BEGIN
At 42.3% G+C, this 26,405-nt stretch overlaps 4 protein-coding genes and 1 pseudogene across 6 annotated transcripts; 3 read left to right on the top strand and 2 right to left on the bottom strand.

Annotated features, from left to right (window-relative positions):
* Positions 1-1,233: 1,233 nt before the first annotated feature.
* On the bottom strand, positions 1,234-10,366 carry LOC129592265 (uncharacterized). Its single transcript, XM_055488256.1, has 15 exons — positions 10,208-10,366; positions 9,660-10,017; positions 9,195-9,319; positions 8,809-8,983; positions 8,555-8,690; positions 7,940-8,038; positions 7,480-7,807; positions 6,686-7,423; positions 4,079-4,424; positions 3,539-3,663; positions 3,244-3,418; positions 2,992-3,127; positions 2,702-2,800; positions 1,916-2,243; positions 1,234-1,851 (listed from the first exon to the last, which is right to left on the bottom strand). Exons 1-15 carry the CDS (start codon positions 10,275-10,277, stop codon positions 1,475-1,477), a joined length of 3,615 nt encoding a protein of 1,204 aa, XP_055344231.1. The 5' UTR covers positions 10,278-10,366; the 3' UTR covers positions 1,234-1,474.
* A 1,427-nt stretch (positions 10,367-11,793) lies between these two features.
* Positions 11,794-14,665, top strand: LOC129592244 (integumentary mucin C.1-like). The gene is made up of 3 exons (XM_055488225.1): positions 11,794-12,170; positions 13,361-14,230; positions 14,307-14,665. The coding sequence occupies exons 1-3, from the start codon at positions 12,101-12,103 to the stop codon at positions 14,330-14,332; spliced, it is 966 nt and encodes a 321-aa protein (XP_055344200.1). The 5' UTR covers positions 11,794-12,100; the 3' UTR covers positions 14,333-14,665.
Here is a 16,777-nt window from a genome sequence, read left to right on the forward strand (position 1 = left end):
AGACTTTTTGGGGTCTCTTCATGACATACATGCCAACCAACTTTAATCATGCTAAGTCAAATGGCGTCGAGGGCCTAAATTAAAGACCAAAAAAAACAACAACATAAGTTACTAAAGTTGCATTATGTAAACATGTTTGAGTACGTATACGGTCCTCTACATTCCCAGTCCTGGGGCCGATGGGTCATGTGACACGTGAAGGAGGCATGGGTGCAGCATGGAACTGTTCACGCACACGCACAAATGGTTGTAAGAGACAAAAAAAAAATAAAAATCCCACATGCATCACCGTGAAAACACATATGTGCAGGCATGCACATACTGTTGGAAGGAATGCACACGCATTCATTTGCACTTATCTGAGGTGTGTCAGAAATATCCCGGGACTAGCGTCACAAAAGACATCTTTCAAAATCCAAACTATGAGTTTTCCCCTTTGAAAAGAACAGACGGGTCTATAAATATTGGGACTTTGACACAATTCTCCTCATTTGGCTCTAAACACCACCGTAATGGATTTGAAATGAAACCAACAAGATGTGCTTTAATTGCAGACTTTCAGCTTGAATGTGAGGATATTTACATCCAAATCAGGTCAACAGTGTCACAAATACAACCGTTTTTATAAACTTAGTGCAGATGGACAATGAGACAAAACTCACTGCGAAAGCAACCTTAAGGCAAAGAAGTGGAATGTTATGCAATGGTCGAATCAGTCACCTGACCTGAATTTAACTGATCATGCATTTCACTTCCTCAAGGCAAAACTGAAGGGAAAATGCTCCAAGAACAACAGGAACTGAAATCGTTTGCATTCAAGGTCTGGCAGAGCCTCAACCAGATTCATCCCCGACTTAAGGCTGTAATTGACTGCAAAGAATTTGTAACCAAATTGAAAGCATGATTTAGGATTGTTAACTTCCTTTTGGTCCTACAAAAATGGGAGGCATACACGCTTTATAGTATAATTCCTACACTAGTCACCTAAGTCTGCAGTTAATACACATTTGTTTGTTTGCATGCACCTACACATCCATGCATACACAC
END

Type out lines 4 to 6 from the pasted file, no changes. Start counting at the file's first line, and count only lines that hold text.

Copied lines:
* On the bottom strand, positions 1,234-10,366 carry LOC129592265 (uncharacterized). Its single transcript, XM_055488256.1, has 15 exons — positions 10,208-10,366; positions 9,660-10,017; positions 9,195-9,319; positions 8,809-8,983; positions 8,555-8,690; positions 7,940-8,038; positions 7,480-7,807; positions 6,686-7,423; positions 4,079-4,424; positions 3,539-3,663; positions 3,244-3,418; positions 2,992-3,127; positions 2,702-2,800; positions 1,916-2,243; positions 1,234-1,851 (listed from the first exon to the last, which is right to left on the bottom strand). Exons 1-15 carry the CDS (start codon positions 10,275-10,277, stop codon positions 1,475-1,477), a joined length of 3,615 nt encoding a protein of 1,204 aa, XP_055344231.1. The 5' UTR covers positions 10,278-10,366; the 3' UTR covers positions 1,234-1,474.
* A 1,427-nt stretch (positions 10,367-11,793) lies between these two features.
* Positions 11,794-14,665, top strand: LOC129592244 (integumentary mucin C.1-like). The gene is made up of 3 exons (XM_055488225.1): positions 11,794-12,170; positions 13,361-14,230; positions 14,307-14,665. The coding sequence occupies exons 1-3, from the start codon at positions 12,101-12,103 to the stop codon at positions 14,330-14,332; spliced, it is 966 nt and encodes a 321-aa protein (XP_055344200.1). The 5' UTR covers positions 11,794-12,100; the 3' UTR covers positions 14,333-14,665.